Frequently Asked Questions

4909 SE International Way
Portland, OR 97222-4679

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Tel: (800) 524-0685

Always inspect your chain prior to sharpening. Check for the following:

• Bent or burred drive links
• Broken cutters or tie-straps
• Loose rivets or broken rivet heads

If broken parts are detected, take it to a servicing dealer for replacement of parts or replace the entire chain. The following steps will help you correctly sharpen (with a round file) an Carlton saw chain:

1. Be sure to have the correct size file and file guide.
2. When hand filing it’s important that 1/5, or 20 percent, of the file’s diameter is always held above the cutter’s top plate. Using the correct file guide is the easiest way to hold the file in this position.

3. Keep the correct top-plate filing angle line on your file guide parallel with the chain. Many cutters have a guide mark stamped near the rear edge of the top plate that can also be used as a guide for filing angle.

4. Sharpen cutters on one side of the chain first. File from the inside of each cutter to the outside. Then turn your saw around and repeat the process for cutters on the other side of the chain.

5. If damage is present on the chrome surface of top plates or side plates, file back until such damage is removed.

6. Keep all cutters equal. Start with the cutter with the most damage and hand file all cutters back equally.

Note: Do not file or alter the tops of kickback-reducing bumper tie straps or bumper-drive links.

Prior to setting your depth gauges it’s important to have the correct depth gauge tool. Most Carlton chains have a number stamped on each cutter located on the depth gauge indicating the correct depth gauge setting. If unsure of your Carlton chains depth gauge setting, ask your Carlton saw chain dealer. The following steps will help you correctly set your depth gauges:

1. Use a depth-gauge tool with the correct built-in setting for your chain and check your depth gauges after every third or fourth sharpening.

2. Place the tool on top of your chain so one depth gauge protrudes through the slot in the tool. If the depth gauge extends above the slot, file the depth gauge down level with the top of the tool using a flat file. Never file the depth gauge down enough to exceed the depth gauge setting specified.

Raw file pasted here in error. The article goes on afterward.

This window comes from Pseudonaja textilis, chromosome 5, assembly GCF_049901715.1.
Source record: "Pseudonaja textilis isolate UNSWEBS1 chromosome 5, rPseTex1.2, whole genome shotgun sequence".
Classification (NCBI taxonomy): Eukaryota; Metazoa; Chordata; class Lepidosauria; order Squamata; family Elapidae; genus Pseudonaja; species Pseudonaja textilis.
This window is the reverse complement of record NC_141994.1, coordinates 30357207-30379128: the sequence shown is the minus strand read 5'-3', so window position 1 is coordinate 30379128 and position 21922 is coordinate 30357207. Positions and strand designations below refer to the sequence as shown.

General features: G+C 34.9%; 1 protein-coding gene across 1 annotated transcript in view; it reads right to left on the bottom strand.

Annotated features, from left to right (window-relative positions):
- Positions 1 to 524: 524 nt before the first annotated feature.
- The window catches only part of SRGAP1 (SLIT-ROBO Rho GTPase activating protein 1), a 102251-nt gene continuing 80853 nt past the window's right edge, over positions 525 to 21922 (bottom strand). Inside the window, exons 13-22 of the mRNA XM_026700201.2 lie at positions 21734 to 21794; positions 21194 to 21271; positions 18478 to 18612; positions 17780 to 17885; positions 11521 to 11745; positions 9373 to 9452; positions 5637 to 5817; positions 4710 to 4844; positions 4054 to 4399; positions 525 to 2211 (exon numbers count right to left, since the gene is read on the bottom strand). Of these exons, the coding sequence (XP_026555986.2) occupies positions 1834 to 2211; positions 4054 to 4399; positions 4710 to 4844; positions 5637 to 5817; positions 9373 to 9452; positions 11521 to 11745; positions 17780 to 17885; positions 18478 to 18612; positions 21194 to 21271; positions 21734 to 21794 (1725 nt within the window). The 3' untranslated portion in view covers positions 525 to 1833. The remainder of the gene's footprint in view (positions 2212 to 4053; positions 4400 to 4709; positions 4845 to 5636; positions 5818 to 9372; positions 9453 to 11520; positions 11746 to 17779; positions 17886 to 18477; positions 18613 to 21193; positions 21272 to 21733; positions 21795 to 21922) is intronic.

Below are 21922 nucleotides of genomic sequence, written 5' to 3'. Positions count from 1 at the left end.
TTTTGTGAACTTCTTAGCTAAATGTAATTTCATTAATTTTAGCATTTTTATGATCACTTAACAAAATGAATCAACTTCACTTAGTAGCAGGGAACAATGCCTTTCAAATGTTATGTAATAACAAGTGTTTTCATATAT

Note: Do not attempt to file or alter tops of kickback-reducing bumper tie straps or bumper drive links.

If your new Carlton product should fail because of defects in materials or workmanship, package it carefully and send it prepaid to Oregon Tool, Inc. with your name, address, phone number, and a brief explanation of the defect. We will replace it, free of charge. However, Carlton products are not warranted against user abuse, improper maintenance or improper repair. We will evaluate each warranty on an item-by-item basis.

Keep your saw’s chain-oiling system filled with clean bar-and-chain oil. Never put used oil or old motor oil in your saw or on your chain. Be sure your chain, bar, and sprocket are always receiving oil from the saw during operation. Fill your oil reservoir each time you fill your gas tank.

Kickback is the violent backward and/or upward motion of the chain saw guide bar occurring when the chain near the nose or tip (see picture) of the guide bar contacts any object, such as another log or branch, or when the wood closes in and pinches the cutting chain in the cut.

Keep in mind that a sharp chain will cut large-size chips. A chain that is dull or has abrasive damage will create sawdust. It’s time to sharpen when you’re having to push on the saw or the saw is no longer self-feeding.

It’s important not to run a new chain on a badly worn drive sprocket. Replace drive sprocket systems after every two chains, or sooner.

For a sprocket nose bar, turn your saw’s tension-adjustment screw until the bottoms of the lowest tie straps and cutters come up and contact the bottom of the bar rails, then turn your tension-adjustment screw an additional 1/4 turn. Also, on sprocket nose bars, the snap test should be performed. Grasp the chain along the bottom of the bar, pull down, and let go. The chain should snap back to its original position, solidly contacting the bottom of the bar rail.

For a solid-nose bar, turn your saw’s tension-adjustment screw until the bottoms of the lowest tie straps and cutters come up and contact the bottom of the bar rails. Chain tension on a solid-nose bar should be adjusted looser than on sprocket nose bars. Regardless of your bar type, your chain should move freely around the bar.


The length of your chain is determined by counting the number of drive links.

Chain pitch is the distance between any three consecutive rivets divided by two. Pitch defines the size of the chain. Carlton chain is made in several pitches – 1/4″ is the smallest, 3/8″ is the most popular. Other parts of the cutting elements are pitch-related. The drive sprocket must be the same pitch as the chain, and so must the nose sprocket in sprocket-nose bars.